1755   1782   do_test e_fkey-41.4 {
  1756   1783     execsql ROLLBACK
  1757   1784   } {}
  1758   1785   
  1759   1786   #-------------------------------------------------------------------------
  1760         -# /* EV: R-04272-38653 */
  1761         -#
  1762   1787   # Test that "RESTRICT" means the application is prohibited from deleting
  1763   1788   # or updating a parent table row when there exists one or more child keys
  1764   1789   # mapped to it.
         1790  +#
         1791  +# EVIDENCE-OF: R-04272-38653 The "RESTRICT" action means that the
         1792  +# application is prohibited from deleting (for ON DELETE RESTRICT) or
         1793  +# modifying (for ON UPDATE RESTRICT) a parent key when there exists one
         1794  +# or more child keys mapped to it.
  1765   1795   #
  1766   1796   drop_all_tables
  1767   1797   do_test e_fkey-41.1 {
  1768   1798     execsql {
  1769   1799       CREATE TABLE parent(p1, p2);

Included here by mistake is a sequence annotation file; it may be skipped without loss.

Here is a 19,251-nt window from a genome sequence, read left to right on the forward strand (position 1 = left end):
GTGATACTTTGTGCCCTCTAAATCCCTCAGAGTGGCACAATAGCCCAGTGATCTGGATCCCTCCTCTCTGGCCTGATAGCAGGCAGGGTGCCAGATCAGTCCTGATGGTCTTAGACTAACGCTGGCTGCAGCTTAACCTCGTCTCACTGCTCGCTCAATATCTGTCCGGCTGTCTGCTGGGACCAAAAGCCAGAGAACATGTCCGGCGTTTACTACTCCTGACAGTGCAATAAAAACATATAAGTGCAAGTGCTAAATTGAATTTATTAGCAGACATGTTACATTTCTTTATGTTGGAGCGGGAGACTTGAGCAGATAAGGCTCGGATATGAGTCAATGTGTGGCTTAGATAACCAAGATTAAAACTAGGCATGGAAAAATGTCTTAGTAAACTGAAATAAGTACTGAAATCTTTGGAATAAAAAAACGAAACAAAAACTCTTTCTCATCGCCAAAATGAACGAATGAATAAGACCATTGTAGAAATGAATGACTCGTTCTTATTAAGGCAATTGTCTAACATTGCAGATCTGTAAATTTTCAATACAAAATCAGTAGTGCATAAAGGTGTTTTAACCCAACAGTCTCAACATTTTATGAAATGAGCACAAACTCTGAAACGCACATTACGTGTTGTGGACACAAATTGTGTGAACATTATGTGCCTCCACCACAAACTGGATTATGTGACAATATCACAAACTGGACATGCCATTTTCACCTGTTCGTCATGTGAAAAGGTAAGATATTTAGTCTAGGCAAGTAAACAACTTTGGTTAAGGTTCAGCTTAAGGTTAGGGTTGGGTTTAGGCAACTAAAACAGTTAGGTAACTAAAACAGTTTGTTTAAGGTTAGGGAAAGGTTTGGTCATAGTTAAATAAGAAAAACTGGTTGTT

1770   1800       CREATE UNIQUE INDEX parent_i ON parent(p1, p2);
  1771   1801       CREATE TABLE child1(c1, c2, 
................................................................................
  1788   1818     catchsql { DELETE FROM parent WHERE p1 = 'a' }
  1789   1819   } {1 {foreign key constraint failed}}
  1790   1820   do_test e_fkey-41.4 {
  1791   1821     catchsql { UPDATE parent SET p2 = 'e' WHERE p1 = 'c' }
  1792   1822   } {1 {foreign key constraint failed}}
  1793   1823   
  1794   1824   #-------------------------------------------------------------------------
  1795         -# /* EV: R-37997-42187 */
  1796         -# 
  1797   1825   # Test that RESTRICT is slightly different from NO ACTION for IMMEDIATE
  1798   1826   # constraints, in that it is enforced immediately, not at the end of the 
  1799   1827   # statement.
         1828  +#
         1829  +# EVIDENCE-OF: R-37997-42187 The difference between the effect of a
         1830  +# RESTRICT action and normal foreign key constraint enforcement is that
         1831  +# the RESTRICT action processing happens as soon as the field is updated
         1832  +# - not at the end of the current statement as it would with an
         1833  +# immediate constraint, or at the end of the current transaction as it
         1834  +# would with a deferred constraint.
  1800   1835   #
  1801   1836   drop_all_tables
  1802   1837   do_test e_fkey-42.1 {
  1803   1838     execsql {
  1804   1839       CREATE TABLE parent(x PRIMARY KEY);
  1805   1840       CREATE TABLE child1(c REFERENCES parent ON UPDATE RESTRICT);
  1806   1841       CREATE TABLE child2(c REFERENCES parent ON UPDATE NO ACTION);